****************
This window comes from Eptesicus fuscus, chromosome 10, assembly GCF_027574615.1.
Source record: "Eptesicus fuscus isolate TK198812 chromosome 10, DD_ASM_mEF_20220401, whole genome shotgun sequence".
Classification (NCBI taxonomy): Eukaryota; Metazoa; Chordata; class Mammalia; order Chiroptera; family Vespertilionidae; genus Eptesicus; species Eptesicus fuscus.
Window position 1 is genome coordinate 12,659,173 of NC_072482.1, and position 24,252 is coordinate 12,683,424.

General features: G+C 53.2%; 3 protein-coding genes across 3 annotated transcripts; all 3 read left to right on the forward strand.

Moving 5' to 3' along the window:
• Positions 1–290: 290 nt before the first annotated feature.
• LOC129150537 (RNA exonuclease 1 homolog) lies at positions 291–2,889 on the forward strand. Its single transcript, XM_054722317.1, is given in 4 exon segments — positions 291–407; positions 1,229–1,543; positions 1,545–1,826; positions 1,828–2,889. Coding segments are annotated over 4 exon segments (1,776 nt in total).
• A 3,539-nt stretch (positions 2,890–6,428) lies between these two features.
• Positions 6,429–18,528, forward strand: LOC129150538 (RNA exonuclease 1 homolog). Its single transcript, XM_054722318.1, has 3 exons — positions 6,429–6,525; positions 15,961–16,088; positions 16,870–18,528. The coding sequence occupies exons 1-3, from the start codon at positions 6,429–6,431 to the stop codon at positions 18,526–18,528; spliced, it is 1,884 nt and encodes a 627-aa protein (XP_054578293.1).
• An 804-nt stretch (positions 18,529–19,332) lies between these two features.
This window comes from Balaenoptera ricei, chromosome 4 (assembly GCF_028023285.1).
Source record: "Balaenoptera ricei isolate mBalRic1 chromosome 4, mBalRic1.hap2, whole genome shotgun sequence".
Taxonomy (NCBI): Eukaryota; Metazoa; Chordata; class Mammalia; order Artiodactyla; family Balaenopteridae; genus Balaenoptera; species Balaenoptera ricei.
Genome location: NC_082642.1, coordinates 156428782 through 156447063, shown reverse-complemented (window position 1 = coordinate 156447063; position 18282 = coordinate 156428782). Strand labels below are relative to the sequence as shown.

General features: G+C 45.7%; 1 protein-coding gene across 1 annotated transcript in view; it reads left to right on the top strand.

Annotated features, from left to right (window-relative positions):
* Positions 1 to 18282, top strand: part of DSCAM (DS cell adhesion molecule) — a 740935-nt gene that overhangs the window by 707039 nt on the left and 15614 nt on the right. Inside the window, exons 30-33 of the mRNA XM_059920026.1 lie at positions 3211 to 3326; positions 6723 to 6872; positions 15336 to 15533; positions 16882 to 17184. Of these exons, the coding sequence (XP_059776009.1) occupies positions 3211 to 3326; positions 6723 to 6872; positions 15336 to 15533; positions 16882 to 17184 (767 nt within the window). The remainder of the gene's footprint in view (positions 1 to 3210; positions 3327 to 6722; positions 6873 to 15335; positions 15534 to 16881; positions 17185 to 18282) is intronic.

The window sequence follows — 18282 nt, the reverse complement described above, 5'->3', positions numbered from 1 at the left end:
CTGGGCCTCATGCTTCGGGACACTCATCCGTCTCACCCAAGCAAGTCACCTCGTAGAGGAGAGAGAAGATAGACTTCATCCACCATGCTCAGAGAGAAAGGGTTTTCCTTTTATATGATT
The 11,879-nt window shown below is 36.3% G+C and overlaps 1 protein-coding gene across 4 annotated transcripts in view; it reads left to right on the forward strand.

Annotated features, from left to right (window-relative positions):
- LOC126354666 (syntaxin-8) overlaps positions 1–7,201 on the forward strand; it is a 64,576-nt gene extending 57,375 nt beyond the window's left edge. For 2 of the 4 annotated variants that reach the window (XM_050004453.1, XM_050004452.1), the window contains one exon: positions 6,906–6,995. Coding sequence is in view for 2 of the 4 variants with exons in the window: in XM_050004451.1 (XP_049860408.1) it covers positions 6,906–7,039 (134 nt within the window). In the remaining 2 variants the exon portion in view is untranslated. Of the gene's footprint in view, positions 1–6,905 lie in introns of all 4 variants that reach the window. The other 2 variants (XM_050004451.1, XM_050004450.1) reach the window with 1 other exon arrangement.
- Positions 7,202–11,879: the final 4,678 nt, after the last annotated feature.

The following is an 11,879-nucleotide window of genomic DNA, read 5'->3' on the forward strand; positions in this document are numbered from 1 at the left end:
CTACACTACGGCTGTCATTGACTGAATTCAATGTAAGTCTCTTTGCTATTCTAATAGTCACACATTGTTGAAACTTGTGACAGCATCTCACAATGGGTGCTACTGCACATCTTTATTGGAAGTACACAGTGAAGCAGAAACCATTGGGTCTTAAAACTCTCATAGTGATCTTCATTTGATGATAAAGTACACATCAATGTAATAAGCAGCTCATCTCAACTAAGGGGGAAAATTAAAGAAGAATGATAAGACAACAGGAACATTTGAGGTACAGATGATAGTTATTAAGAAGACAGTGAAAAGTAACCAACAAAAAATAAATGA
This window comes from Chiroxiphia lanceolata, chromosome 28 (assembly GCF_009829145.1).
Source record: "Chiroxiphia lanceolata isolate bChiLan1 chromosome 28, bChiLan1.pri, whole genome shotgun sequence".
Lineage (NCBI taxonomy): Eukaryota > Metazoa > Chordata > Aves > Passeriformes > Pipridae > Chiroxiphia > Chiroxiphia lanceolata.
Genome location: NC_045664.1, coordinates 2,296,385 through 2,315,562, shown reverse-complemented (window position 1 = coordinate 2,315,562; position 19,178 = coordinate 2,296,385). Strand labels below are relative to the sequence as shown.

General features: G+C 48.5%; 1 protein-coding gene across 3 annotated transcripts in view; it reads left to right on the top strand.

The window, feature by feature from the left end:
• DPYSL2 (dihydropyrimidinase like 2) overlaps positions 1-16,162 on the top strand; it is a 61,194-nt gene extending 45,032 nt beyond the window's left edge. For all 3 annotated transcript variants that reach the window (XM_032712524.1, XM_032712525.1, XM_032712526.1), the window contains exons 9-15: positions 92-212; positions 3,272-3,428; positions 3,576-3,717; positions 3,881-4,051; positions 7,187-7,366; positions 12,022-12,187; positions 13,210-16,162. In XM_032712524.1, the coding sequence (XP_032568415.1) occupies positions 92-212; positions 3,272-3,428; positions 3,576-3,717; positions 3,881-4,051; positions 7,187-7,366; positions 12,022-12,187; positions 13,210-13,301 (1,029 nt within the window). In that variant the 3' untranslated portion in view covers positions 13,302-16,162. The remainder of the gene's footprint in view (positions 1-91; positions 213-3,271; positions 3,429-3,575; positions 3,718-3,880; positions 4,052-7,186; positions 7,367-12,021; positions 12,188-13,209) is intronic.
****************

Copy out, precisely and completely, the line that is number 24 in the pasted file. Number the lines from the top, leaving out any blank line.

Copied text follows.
- Positions 7,202–11,879: the final 4,678 nt, after the last annotated feature.